FIG. 10 is a perspective view of a sheet metal anchoring system of this invention having the high-strength veneer tie of this invention with a modified insertion portion having a reinforcement wire set within a modified veneer tie;

FIG. 11 is a cross-sectional view of cold-worked wire used in the formation of the ribbon pintles hereof and showing resultant aspects of continued compression.

DESCRIPTION OF THE PREFERRED EMBODIMENTS

In the embodiments described herein the interconnecting portion of the veneer ties is cold-worked or otherwise partially flattened and specially configured resulting in greater tensile and compressive strength and thereby becoming better suited to cavity walls wherein high wind loads or seismic forces are experienced. It has been found that, when the appropriate metal alloy is cold-worked, the desired plastic deformation takes place with a concomitant increase in tensile strength and a decrease in ductility. These property changes suit the application at hand. In deforming a wire with a circular cross-section, the cross-section of the resultant body is substantially semicircular at the outer edges with a rectangular body therebetween. The deformed body has substantially the same cross-sectional area as the original wire. Here, the circular cross-section of a wire provides greater flexural strength than a sheetmetal counterpart.

Before proceeding to the detailed description, the following definitions are provided. For purposes of defining the invention at hand, a ribbon pintle is a wire formative that has been compressed by cold working so that the resultant body is substantially semicircular at the edges and has flat surfaces therebetween. In use the rounded edges are aligned so as to receive compressive forces transmitted from the veneer or outer wythe, which forces are generally normal to the facial plane thereof. In the discussion that follows the width of the ribbon pintle is also referred to as the major axis and the thickness is referred to as the minor axis.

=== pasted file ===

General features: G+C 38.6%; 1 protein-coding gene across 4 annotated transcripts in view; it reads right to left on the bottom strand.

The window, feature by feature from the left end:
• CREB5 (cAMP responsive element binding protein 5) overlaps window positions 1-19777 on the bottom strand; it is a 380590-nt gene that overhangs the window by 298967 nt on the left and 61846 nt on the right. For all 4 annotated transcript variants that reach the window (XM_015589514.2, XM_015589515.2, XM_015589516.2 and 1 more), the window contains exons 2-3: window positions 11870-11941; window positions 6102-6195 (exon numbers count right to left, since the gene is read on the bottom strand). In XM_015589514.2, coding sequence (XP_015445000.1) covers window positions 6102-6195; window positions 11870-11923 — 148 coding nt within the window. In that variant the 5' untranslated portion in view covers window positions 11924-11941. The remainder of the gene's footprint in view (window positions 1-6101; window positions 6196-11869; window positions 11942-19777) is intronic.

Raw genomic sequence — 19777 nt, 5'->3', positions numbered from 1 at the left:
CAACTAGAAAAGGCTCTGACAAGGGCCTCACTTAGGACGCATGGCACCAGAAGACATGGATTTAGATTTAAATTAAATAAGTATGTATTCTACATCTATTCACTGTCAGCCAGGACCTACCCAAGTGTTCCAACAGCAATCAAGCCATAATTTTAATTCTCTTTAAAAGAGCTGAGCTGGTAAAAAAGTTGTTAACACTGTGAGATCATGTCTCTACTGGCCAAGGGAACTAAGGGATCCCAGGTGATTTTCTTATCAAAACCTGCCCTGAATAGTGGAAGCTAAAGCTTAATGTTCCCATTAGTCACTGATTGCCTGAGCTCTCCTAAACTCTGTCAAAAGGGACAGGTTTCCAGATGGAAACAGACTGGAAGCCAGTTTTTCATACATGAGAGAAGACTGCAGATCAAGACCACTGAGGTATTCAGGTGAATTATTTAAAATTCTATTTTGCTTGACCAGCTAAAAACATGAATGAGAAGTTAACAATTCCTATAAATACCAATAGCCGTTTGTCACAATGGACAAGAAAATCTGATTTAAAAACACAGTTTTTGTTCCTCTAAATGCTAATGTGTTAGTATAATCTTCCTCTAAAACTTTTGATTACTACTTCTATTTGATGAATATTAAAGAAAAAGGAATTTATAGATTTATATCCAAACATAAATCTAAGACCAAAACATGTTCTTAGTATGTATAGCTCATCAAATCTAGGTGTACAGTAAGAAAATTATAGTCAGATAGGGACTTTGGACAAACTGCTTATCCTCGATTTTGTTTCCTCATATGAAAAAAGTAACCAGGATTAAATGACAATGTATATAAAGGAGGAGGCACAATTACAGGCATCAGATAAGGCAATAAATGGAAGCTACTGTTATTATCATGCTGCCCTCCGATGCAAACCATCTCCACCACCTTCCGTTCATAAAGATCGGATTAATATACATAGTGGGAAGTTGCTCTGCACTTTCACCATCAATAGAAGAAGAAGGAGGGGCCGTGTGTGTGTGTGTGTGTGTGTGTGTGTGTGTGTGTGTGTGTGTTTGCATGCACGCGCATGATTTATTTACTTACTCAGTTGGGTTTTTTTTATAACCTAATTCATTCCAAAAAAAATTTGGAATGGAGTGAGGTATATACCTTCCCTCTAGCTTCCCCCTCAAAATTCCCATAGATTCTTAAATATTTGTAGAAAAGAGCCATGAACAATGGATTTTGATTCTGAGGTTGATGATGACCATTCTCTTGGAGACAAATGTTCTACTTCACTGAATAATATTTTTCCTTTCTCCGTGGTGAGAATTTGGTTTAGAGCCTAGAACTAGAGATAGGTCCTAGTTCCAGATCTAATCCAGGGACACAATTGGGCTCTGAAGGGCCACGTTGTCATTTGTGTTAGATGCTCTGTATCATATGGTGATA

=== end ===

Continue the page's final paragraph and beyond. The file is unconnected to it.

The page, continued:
As the compressive forces are exerted on the ribbon edges, the ribbon pintles withstand forces greater than uncompressed pintles formed from the same gage wire. Data reflecting the enhancement represented by the cold-worked ribbon pintles is included hereinbelow.

The description which follows is of two embodiments of anchoring systems utilizing the high-strength pintle veneer tie devices of this invention, which devices are suitable for non-seismic and seismic cavity wall applications. Although each high-strength veneer tie is adaptable to varied inner wythe structures, the embodiments here apply to cavity walls with masonry block inner wythes, and to a cavity wall with a dry wall (sheetrock) inner wythe. The wall anchor of the first embodiment is adapted from that shown in U.S. Pat. No. 6,789,365 of the inventors hereof. For the masonry structures, mortar bed joint thickness is at least twice the thickness of the embedded anchor.

In accordance, with the Building Code Requirements for Masonry Structures, ACI 530-11/ASCE 5-11/TMS 402-11, Chapter 6, each wythe of the cavity wall structure is designed to resist individually the effects of the loads imposed thereupon. Further, the veneer (outer wythe) is designed and detailed to accommodate differential movement and to distribute all external applied loads through the veneer to the inner wythe utilizing masonry anchors and ties.